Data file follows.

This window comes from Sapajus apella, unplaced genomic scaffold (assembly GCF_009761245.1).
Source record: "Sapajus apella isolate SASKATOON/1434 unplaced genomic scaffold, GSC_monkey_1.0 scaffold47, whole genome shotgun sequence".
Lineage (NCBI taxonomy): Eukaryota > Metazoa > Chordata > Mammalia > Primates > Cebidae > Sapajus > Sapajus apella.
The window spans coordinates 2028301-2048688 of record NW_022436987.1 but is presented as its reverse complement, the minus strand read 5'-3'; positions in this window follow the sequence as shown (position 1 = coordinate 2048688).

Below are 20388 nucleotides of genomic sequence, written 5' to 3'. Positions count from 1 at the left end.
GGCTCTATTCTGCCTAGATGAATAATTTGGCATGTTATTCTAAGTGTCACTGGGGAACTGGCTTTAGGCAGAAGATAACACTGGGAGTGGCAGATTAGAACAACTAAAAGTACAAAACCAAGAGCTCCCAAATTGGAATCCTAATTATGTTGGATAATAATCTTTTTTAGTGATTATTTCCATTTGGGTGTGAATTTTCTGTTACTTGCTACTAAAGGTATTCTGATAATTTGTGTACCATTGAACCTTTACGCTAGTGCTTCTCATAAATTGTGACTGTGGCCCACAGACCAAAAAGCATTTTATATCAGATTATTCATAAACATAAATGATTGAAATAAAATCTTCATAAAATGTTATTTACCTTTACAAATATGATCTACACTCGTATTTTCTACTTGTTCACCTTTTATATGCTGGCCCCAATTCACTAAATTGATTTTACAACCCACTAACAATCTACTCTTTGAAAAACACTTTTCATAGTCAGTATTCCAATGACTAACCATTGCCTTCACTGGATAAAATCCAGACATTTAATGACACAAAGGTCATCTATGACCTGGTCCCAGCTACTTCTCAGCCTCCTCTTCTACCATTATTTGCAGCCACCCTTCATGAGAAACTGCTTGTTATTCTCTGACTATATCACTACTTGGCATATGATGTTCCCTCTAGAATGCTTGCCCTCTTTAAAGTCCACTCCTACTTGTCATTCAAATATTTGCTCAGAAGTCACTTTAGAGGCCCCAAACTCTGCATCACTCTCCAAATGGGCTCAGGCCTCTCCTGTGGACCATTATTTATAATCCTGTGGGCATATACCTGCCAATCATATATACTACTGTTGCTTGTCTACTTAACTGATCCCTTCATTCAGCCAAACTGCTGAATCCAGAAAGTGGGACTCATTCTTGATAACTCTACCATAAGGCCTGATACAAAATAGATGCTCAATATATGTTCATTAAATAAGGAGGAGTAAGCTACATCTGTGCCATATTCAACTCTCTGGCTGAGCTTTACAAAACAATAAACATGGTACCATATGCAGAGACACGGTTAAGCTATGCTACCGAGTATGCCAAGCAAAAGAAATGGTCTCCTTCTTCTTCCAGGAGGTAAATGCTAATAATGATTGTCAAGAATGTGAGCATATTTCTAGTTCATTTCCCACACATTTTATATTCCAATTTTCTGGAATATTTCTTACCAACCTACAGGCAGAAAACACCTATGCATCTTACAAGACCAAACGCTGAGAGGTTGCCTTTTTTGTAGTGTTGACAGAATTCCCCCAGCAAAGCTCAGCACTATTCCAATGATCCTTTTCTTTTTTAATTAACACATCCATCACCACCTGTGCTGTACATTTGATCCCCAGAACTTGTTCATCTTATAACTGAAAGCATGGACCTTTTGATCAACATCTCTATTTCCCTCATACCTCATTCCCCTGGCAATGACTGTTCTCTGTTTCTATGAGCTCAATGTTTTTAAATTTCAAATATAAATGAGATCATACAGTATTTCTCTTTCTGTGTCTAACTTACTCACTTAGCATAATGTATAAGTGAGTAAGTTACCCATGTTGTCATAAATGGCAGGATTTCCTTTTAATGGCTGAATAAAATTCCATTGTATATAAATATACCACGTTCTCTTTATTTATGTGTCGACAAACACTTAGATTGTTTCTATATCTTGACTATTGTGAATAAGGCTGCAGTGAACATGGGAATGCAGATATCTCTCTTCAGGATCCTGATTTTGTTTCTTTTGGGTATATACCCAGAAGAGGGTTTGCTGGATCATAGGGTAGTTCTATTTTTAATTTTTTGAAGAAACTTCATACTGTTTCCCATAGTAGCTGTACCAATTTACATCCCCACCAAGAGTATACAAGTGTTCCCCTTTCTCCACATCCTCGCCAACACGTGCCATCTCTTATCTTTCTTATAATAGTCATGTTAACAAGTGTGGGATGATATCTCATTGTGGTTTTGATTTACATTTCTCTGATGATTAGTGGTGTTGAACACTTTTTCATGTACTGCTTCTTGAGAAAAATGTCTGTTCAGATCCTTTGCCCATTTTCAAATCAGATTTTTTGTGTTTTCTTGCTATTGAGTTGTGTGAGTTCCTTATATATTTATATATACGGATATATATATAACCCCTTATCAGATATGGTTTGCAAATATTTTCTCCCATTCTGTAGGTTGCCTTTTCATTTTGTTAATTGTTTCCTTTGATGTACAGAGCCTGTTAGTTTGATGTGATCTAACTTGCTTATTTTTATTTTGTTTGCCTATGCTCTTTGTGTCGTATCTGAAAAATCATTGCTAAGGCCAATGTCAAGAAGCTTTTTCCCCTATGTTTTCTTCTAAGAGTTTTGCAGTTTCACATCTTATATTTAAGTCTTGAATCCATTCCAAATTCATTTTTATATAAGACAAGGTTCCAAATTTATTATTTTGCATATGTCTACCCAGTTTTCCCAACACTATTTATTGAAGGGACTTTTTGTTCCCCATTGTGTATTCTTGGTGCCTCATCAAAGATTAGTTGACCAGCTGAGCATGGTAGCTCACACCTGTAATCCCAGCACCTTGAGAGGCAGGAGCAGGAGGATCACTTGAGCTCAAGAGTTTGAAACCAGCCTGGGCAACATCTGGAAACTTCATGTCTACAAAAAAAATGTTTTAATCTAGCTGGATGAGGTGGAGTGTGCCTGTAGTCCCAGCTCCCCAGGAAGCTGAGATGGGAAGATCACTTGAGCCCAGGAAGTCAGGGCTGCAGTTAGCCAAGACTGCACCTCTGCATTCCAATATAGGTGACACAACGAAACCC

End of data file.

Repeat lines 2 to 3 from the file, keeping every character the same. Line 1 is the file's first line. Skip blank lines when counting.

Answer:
Source record: "Sapajus apella isolate SASKATOON/1434 unplaced genomic scaffold, GSC_monkey_1.0 scaffold47, whole genome shotgun sequence".
Lineage (NCBI taxonomy): Eukaryota > Metazoa > Chordata > Mammalia > Primates > Cebidae > Sapajus > Sapajus apella.